So it seems the desperate for cash Ontario government has come up with a new way of making money. They're getting into online gambling.
I seldom gamble recreationally because I have to do too much of the real life version when it comes to my career. But a lot of people do, with off-shore sites now reaping Billions in profits.
I'll leave the morality of governments getting into all that to others. At least the problem gambler suicides will likely happen at home now instead of causing a nasty scene in a casino washroom.
As an economic decision, owning a virtual casino probably looks pretty good in theory. But Canadian governments are also the only casino operators in the world who have consistently not done well at the trade.
Some of that's due to their insistence on supporting their social programs by eliminating smoking, free drinks and other frowned upon vices in their establishments. The mindset which once decreed you had to buy a meal in Ontario before you could order a drink on the Sabbath is alive and well.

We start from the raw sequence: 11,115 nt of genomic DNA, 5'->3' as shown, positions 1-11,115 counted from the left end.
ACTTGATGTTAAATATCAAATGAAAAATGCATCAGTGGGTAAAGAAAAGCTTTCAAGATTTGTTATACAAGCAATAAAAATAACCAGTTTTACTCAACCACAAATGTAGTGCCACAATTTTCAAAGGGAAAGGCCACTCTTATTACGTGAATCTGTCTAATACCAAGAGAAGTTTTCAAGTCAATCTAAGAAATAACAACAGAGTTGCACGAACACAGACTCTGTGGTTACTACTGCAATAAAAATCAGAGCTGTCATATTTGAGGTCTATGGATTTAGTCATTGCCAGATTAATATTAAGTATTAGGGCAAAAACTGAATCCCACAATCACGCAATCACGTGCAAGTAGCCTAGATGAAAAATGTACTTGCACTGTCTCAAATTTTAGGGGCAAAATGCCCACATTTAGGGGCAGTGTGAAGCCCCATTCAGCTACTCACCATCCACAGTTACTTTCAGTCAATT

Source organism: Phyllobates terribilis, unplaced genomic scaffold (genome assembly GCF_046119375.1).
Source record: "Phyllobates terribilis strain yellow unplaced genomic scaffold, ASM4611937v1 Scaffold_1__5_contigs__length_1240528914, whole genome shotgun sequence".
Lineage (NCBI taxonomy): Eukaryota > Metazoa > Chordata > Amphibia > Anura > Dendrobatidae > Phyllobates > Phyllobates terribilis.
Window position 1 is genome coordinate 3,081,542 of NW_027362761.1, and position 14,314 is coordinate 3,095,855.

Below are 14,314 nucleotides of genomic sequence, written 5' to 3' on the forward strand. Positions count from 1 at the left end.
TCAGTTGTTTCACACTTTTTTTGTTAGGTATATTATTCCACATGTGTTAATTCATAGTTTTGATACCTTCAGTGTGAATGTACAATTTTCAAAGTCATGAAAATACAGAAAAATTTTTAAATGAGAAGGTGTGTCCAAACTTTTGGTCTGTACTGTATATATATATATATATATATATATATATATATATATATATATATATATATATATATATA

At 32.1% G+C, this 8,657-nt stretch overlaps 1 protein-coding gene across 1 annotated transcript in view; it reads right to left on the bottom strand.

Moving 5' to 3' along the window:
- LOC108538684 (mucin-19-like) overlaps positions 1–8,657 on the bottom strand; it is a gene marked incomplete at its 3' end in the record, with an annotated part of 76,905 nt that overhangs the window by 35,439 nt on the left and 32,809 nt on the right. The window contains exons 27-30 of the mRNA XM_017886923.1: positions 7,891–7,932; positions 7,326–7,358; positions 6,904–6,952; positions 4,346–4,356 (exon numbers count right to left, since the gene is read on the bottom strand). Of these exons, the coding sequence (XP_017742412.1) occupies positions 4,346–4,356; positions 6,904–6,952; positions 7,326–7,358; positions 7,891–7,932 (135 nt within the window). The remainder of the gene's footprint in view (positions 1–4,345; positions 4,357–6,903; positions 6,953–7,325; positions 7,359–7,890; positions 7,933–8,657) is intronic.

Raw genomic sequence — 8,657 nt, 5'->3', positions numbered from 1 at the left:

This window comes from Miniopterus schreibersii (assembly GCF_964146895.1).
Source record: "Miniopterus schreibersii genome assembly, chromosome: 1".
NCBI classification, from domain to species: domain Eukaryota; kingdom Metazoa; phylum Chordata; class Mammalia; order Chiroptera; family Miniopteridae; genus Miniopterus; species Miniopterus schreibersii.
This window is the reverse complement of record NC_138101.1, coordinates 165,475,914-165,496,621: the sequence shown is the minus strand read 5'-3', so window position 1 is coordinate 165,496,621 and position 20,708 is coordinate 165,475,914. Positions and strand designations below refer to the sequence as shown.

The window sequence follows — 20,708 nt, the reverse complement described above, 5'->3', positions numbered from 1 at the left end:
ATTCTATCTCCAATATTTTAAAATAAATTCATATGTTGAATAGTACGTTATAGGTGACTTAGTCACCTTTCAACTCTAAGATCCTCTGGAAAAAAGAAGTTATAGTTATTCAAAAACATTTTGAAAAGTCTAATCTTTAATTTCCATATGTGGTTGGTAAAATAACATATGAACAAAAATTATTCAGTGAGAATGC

Most of the losses, however, come from running while also regulating the industry. I had a Las Vegas casino manager once tell me that he'd turned down a job in Canada because it was career suicide -- "Everybody knows you're part of a rigged game up there".
His point was that when you both own the casino and make its rules, the house has an even bigger advantage, one it can't help but exercise when times get tough. Players eventually realize their chances of winning are always being reduced and they take their money elsewhere.
And it would appear the same approach will eventually turn online gambling into a money losing government initiative. In order to sell the idea, Ontario insists it will limit the amount of time anyone can play as well as how much they can wager over a set period of time. Yeah, that'll make the hard core players close out their accounts in Antigua.
They also claim they'll operate more secure and trustworthy sites than those off-shore fly-by-nighters. Tell that to folks in British Columbia, whose government opened their own online casino last month. The site went down in the first hour after it was discovered that dozens of accounts had been hacked so gamblers could bet with somebody else's money. Four weeks later, they still aren't open for business.